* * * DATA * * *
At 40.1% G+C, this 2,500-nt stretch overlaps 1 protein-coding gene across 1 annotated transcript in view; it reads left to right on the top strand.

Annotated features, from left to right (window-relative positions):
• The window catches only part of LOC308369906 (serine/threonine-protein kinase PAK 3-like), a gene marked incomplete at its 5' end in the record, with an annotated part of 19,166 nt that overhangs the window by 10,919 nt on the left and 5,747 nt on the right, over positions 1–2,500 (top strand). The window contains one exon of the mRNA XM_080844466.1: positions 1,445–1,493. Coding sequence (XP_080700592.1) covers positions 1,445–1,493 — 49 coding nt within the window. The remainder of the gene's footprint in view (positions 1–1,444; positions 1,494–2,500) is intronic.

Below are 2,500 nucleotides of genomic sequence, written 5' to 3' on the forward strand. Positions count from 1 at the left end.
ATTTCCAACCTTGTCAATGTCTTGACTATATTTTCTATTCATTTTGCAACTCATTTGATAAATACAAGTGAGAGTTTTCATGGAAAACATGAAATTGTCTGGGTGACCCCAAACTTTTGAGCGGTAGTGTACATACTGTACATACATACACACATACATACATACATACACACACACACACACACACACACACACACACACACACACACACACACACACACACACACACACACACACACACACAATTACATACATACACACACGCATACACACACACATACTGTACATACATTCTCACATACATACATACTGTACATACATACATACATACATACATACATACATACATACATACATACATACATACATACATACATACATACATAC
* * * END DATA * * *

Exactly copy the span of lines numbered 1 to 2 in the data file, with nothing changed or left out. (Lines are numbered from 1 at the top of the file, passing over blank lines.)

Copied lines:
At 40.1% G+C, this 2,500-nt stretch overlaps 1 protein-coding gene across 1 annotated transcript in view; it reads left to right on the top strand.

Annotated features, from left to right (window-relative positions):